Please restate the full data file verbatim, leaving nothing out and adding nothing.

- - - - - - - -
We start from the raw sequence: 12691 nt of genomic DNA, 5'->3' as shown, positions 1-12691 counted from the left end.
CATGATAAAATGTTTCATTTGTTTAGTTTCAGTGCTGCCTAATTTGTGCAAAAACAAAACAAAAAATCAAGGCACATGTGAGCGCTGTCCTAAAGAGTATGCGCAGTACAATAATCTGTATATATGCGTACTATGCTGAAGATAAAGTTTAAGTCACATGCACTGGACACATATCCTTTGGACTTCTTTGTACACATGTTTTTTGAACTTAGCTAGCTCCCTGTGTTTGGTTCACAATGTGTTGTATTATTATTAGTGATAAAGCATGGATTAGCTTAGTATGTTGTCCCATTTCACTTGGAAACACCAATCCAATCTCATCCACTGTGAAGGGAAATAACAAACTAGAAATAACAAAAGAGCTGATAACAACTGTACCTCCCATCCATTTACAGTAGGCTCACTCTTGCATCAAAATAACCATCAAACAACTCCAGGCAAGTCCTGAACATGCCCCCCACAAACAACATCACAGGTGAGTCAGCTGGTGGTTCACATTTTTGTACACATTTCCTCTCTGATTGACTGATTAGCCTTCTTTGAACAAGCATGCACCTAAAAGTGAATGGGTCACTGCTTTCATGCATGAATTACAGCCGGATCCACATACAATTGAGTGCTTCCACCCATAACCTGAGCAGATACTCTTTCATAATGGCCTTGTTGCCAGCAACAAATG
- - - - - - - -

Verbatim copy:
We start from the raw sequence: 12691 nt of genomic DNA, 5'->3' as shown, positions 1-12691 counted from the left end.
CATGATAAAATGTTTCATTTGTTTAGTTTCAGTGCTGCCTAATTTGTGCAAAAACAAAACAAAAAATCAAGGCACATGTGAGCGCTGTCCTAAAGAGTATGCGCAGTACAATAATCTGTATATATGCGTACTATGCTGAAGATAAAGTTTAAGTCACATGCACTGGACACATATCCTTTGGACTTCTTTGTACACATGTTTTTTGAACTTAGCTAGCTCCCTGTGTTTGGTTCACAATGTGTTGTATTATTATTAGTGATAAAGCATGGATTAGCTTAGTATGTTGTCCCATTTCACTTGGAAACACCAATCCAATCTCATCCACTGTGAAGGGAAATAACAAACTAGAAATAACAAAAGAGCTGATAACAACTGTACCTCCCATCCATTTACAGTAGGCTCACTCTTGCATCAAAATAACCATCAAACAACTCCAGGCAAGTCCTGAACATGCCCCCCACAAACAACATCACAGGTGAGTCAGCTGGTGGTTCACATTTTTGTACACATTTCCTCTCTGATTGACTGATTAGCCTTCTTTGAACAAGCATGCACCTAAAAGTGAATGGGTCACTGCTTTCATGCATGAATTACAGCCGGATCCACATACAATTGAGTGCTTCCACCCATAACCTGAGCAGATACTCTTTCATAATGGCCTTGTTGCCAGCAACAAATG